BEERSHEBA, Israel — Props are a familiar part of Benjamin Netanyahu’s repertoire when delivering public speeches — from cartoon bombs at the United Nations to a wall of CDs and binders supposedly seized from Iran by Mossad agents.
Now, the former prime minister — famed for his flair for the dramatic — is hitting the campaign trail with a new shtick. Behold: the Bibibus.
The bizarre bulletproof vehicle is part popemobile, part movie set and 100% vintage Netanyahu. As Israel heads to the polls for the fifth time in under four years, the veteran politician is using the Bibibus to attract passionate crowds of supporters and once again make himself the focus of attention among a weary electorate.
At a rally in the southern city of Beersheba on Tuesday, Netanyahu addressed a crowd of around 200 people in a mall parking lot. Flanked by his former finance minister, he spoke at a podium from the back of the modified delivery truck. Its side wall had been replaced with bulletproof glass, and its air-conditioned interior was backlit with an enormous LED screen projecting the logo of his Likud party over a fluttering Israeli flag.
Netanyahu does not actually ride in the vehicle. Instead, it serves as a mobile stage that is moved from city to city to serve as the backdrop for his campaign appearances.
Commentators have variously dubbed it the “aquarium truck,” the “Bibimobile” and the “Bibibus” — riffing on Netanyahu’s nickname. The Likud promotes the mobile rallies as “Bibiba,” or “Bibi is coming,” and says the truck is a necessary security precaution.
“I have to stand here, unfortunately,” he told the crowd, tapping his hand against the glass separating him from the throngs of cheering supporters before delivering pledges to combat rising costs of living and inflation.
The Likud says the vehicle and its bulletproof glass were adopted to comply with safety measures required by the Shin Bet, Israel’s internal security agency.
But there may be more to the story. No other politicians have adopted similar protocols, and the bus is not entirely fortified. The bulletproof glass appears to cover only part of the vehicle, and when he spoke at the podium, a window was open and Netanyahu was exposed to the crowd. Netanyahu has also in the past repeatedly appeared at crowded markets and malls with no such protection. The agency did not respond to a request for comment.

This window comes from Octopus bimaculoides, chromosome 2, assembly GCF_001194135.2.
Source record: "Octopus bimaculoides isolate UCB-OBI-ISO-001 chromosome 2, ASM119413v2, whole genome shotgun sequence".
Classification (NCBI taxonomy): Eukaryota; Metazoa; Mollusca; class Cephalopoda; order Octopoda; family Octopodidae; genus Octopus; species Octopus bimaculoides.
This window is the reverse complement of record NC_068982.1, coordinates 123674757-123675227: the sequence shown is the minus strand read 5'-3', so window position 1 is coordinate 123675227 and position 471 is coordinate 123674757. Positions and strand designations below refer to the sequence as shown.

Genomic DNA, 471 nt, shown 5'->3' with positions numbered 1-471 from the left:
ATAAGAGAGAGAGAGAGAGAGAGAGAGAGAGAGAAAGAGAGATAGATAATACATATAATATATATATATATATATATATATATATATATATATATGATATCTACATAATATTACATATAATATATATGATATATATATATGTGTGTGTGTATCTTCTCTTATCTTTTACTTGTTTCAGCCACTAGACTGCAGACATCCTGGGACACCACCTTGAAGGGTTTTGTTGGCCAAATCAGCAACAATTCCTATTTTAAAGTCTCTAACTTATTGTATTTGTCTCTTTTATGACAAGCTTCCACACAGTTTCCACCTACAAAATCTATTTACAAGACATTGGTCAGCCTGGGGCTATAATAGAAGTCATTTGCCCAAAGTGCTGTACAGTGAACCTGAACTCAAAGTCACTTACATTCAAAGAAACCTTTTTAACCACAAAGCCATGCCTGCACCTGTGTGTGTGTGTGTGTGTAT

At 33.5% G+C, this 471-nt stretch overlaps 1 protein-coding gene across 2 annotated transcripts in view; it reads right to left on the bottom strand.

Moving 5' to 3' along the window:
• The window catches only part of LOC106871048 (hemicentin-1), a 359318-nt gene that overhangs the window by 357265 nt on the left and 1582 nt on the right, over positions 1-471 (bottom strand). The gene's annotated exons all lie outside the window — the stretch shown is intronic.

Israel is holding parliamentary elections on Nov. 1, the fifth since the beginning of a protracted political crisis in early 2019. Like the other four, the upcoming vote will largely be a referendum on Netanyahu’s fitness to rule, and he could once again fail to form a durable coalition even if his party gets the most votes.
Netanyahu, who led the country from 2009 until last year, has been charged with fraud, breach of trust and accepting bribes in three different cases, and his high-profile trial has been dragging on for over two years. He has denied any wrongdoing and has lashed out against law enforcement and the courts, accusing them of conducting a politically motivated witch-hunt.
Netanyahu remains the country’s most popular politician, and his supporters adore him with cult-like reverence. But the corruption allegations have deeply divided Israelis, and last year he was driven from office for the first time in 12 years by an unwieldy coalition united in large part by its opposition to his continued rule.
That coalition collapsed in June, triggering new elections and raising the possibility of Netanyahu’s return to power after a year in the wilderness as opposition leader.
The former prime minister, who turns 73 next month, remains a tireless campaigner and has near-daily whistle stops, holding campaign rallies from the back of the Bibibus.
The bulletproof glass hasn’t protected Netanyahu from critics, who regard the Bibibus as another symbol of his disconnection from ordinary Israelis. Israeli public broadcaster Kan reported that the truck rental for two months of campaigning cost the Likud party 700,000 shekels ($200,000), a massive expense at a time when many are tightening their belts.
One of Likud’s main rivals, the Machane Mamlachti party, released a video mocking Netanyahu, contrasting his appearance behind glass with a clip of its leader, Defense Minister Benny Gantz, surrounded by a crowd of supporters. Ben Caspit, an Israeli columnist and longtime Netanyahu critic, has called the Bibibus “grotesque” and “a strange mistake.”
In the face of criticism, Netanyahu has doubled down and embraced the Bibibus. Likud released a campaign video with the former leader stepping dramatically out of the truck cab and wiping clean its enormous glass panes.
“No bulletproof glass will separate my heart from yours,” the beaming former leader says.